Testimony established that plaintiffs employed Complas Industries, Inc., a custom compounder, and Keystone Testing Laboratories, a product testing company, to develop a type of plastic that reached specified levels of durability, impact load, and temperature. Complas experimented with Complas PP6200, a generic compound of rubber and polypropolene materials having similar minimum physical property characteristics, commonly and widely used in manufacturing caster wheels. The record shows that Complas' experiments entailed varying the combinations of the "ingredients" to PP6200 to obtain a particular "recipe" that yielded a plastic possessing the specifications that plaintiffs desired. Plaintiffs claim that this recipe of PP6200 is their trade secret and that defendants misappropriated it when they began selling caster wheels made of the same recipe.

A trade secret is generally described as "a plan or process, tool, mechanism, compound, or informational data utilized by a person in his business operations and known only to him and such limited other persons to whom it may be necessary to confide it." (ILG Industries, Inc. v. Scott (1971), 49 Ill.2d 88, 92, 273 N.E.2d 393, 395.) An exact definition of a trade secret is impossible because it includes a wide spectrum of categories subject to variations depending upon the facts of a particular case. (ILG Industries, Inc. v. Scott (1971), 49 Ill.2d 88, 92, 273 N.E.2d 393, 395.) Some factors that a court may consider in determining whether particular information is a person's trade secret include "`(1) the extent to which the information is known outside of his business; (2) the extent to which it is known by employees and others involved in his business; (3) the extent of measures taken by him to guard the secrecy of the information; (4) the value of the information to him and his competitors; (5) the amount of effort or money expended by him in developing the information; (6) the ease or difficulty with which the information could be properly acquired or duplicated by others.'" ILG Industries, Inc. v. Scott (1971), 49 Ill.2d 88, 93, 273 N.E.2d 393.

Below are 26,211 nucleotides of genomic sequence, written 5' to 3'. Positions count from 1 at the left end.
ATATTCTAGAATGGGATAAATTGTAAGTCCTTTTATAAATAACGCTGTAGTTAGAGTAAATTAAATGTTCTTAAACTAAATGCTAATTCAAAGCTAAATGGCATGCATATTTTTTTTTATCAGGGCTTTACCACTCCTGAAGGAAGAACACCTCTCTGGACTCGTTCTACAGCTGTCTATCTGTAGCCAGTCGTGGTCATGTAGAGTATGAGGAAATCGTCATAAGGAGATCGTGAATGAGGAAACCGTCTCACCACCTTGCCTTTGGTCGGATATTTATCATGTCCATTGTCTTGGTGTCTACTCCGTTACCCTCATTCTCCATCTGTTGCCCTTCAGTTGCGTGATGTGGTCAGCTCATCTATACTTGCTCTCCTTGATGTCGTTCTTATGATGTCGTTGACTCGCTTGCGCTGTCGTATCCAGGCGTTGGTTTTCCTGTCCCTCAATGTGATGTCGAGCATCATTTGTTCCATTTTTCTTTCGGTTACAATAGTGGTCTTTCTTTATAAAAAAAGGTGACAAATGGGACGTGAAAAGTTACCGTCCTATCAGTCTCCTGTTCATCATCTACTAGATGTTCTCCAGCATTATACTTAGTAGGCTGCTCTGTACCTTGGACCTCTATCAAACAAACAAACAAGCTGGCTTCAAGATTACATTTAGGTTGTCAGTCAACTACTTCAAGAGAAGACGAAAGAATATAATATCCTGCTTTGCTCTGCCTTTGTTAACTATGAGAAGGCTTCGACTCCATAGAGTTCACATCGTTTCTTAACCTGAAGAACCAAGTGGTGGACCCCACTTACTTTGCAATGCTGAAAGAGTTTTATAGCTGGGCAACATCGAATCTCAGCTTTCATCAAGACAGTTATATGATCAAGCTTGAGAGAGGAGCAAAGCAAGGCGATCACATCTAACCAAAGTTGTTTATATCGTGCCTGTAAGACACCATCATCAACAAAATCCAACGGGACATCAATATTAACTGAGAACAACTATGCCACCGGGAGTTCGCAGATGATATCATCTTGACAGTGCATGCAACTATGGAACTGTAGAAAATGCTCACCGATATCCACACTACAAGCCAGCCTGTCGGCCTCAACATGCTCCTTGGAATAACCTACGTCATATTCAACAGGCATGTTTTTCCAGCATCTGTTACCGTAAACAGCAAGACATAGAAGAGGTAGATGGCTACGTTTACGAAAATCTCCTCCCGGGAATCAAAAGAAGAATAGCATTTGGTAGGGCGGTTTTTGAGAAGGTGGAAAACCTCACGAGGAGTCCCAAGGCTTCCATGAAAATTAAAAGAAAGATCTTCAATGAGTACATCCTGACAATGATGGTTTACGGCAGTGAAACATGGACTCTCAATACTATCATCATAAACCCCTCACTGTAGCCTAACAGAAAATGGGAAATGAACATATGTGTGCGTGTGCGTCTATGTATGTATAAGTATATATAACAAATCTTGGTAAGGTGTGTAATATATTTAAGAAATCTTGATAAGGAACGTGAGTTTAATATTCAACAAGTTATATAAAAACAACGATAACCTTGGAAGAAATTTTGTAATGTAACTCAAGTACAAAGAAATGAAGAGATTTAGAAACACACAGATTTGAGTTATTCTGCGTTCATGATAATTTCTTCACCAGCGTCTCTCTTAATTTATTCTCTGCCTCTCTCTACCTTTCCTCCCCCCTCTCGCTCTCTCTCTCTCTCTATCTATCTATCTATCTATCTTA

The trial court was not in error in finding that plaintiffs do not have a trade secret in the contested recipe of PP6200. Although plaintiffs fulfill the fifth factor (an investment of approximately $37,482 into the development of ...